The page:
“I don’t know what’s worse: to not know what you are and be happy, or to become what you’ve always wanted to be, and feel alone.”
– Charlie Gordon, Flowers For Algernon
In 8th grade, my last day of school before Spring Break was a Thursday.
Stick with me! This does have a point. I remember that it was a Thursday because I went to a private school, and our last day was on Holy Thursday. And I remember that last day very clearly, because we did quite a few fantastically fun things. But the best was when our class watched the movie adaption of Flowers For Algernon, the book we’d been reading for the past two months. I was reminded of that when hearing from all my eighth grade friends, who got out of school today. This book still sticks out at me as being one of the first ones I’d been assigned to read and actually enjoyed.
For anyone who’s been living under a rock and isn’t familiar with Flowers For Algernon, here’s the concept: a mentally challenged man, Charlie Gordon, writes journal entries about how he was selected by his teacher, Mrs. Kinnian, to undergo an operation that could raise his IQ and give him the intelligence of a normal person. So far, it’s only worked on a lab mouse called Algernon. The procedure is successful, and soon Charlie is even smarter than the professors who orchestrated the surgery. In the course of his development, he learns what it feels like to fall in love, have his emotions catch up with his mind, find the parents who gave him up, and possibly uncover a flaw in his surgery that could have a fatal consequence.
Okay, I dramatized that a teensy bit, but that’s the premise of the book. I hope that’s enough to hook the majority of readers, but if it isn’t, here’s more positive rambling about it.
First of all, the plot is engrossing. Seriously. The actual surgery happens within the first forty pages, and the book focuses on Charlie’s development after that. When I started reading, I immediately noticed Daniel Keyes’s masterful styling, how the page was littered with misspelled words and grammatical errors and had the complete feel of a journal entry from a mentally challenged man. I was eager to see how Charlie’s increasing intelligence would be reflected in his writing style, and Keyes pulls it off perfectly. I know that’s a strong word, and I rarely use it. The writing style of this book is perfect.
Who here liked The Avengers? I did, and one of my favorite things about it (other than seeing Iron Man blow up everything) was the clever interactions in specific scenes. Pick the wittiest conversation from that movie, and you have the dialogue from this entire book. Smart-Charlie, albeit being arrogant, is hilarious and thrilling to read about in his interactions with people.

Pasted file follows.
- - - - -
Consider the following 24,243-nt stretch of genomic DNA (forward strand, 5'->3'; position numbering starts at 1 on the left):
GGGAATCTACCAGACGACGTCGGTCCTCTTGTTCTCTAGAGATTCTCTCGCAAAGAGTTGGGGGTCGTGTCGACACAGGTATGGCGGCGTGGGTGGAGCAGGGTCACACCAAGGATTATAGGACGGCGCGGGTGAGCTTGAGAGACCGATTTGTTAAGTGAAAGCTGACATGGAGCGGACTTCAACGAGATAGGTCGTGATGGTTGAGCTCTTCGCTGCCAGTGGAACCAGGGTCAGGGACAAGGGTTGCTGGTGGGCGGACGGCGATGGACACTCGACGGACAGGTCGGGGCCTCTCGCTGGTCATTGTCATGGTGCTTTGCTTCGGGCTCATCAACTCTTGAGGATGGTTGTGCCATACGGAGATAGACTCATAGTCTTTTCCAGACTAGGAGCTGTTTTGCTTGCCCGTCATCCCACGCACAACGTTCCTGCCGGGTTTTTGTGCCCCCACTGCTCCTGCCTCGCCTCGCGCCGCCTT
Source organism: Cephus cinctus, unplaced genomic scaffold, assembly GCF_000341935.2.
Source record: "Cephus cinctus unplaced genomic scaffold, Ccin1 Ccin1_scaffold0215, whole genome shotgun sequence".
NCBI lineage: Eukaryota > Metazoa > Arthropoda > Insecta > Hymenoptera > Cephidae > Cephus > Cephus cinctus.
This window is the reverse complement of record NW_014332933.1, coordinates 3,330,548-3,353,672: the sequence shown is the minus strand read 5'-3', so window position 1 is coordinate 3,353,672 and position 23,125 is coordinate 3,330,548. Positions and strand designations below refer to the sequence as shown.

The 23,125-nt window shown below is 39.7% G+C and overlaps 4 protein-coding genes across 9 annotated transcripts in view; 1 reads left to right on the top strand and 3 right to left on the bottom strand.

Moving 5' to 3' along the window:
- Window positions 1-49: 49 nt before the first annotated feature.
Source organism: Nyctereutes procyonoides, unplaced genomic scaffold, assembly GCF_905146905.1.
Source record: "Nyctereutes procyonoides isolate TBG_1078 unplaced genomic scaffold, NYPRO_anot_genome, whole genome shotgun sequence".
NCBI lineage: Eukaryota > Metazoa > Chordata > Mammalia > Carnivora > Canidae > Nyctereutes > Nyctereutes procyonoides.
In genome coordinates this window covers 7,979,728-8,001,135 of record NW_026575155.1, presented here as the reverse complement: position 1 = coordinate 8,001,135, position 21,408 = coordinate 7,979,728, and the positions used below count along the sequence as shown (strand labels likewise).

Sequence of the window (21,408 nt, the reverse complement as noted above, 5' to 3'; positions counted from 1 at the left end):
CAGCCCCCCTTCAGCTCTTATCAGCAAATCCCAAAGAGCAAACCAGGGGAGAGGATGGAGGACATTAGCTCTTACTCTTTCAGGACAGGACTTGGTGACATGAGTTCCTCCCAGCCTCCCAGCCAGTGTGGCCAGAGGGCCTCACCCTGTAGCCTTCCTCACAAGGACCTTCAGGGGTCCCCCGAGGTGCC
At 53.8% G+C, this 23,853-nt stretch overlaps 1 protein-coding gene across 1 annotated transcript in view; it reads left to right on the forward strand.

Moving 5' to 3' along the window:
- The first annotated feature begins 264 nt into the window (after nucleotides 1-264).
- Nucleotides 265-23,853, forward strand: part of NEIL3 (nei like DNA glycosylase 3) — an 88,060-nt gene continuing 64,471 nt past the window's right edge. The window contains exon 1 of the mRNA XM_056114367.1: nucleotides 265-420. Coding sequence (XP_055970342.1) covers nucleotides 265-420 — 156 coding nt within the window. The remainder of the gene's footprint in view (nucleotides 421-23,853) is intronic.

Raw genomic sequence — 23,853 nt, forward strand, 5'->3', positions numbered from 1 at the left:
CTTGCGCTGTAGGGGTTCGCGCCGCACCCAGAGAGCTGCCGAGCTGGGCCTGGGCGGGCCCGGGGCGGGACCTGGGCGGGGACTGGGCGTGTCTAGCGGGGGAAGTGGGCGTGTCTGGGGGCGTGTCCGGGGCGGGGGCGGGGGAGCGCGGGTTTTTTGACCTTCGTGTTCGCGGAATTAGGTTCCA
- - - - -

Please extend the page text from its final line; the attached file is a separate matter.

My favorite part of the book, by far, is…well, it’s…
Okay, I can’t do this. I literally love the whole thing. This is one of the best books I’ve ever read, including all of the Harry Potter’s, Percy Jackson’s, Artemis Fowl’s, and all of the classic literature novels I’ve read in my literature classes.
I don’t know why. I’ll admit a small part of that stems from the fact that I read it in 8th grade, the most light and fun year of school I’ve ever had (so far, anyway, though senior year is pretty darn close) and I had a fantastic teacher who made it enjoyable to talk about.
But most of it is the book itself, which I still re-read to this day. The plot is enticing, the characters are incredibly human—not to mention well-developed—but more than anything, the text is dripping with emotion. It didn’t make me cry, but very few books have, and this one came pretty darn close.
As a side note, the beloved but little-known movie adaption (the one with Matthew Modine) is one of the best adaptions I’ve seen, and if you’ve read the book but haven’t seen this movie, please go do it. And if you haven’t read the book, do that first! I promise you won’t regret it.
Before I close, I just want to end on the note that some books are so unique, pulled off in exactly the right, unique way, that you have to read them. It doesn’t matter if you’re interested in literature, chemistry or basket weaving…this is just one of those texts that it’s a crime not to have experienced.
In Conclusion: There are very few books I’ve read that I consider pure perfection. This is one of them.
Happy Thursday, everyone.
Rate: 10 out of 10.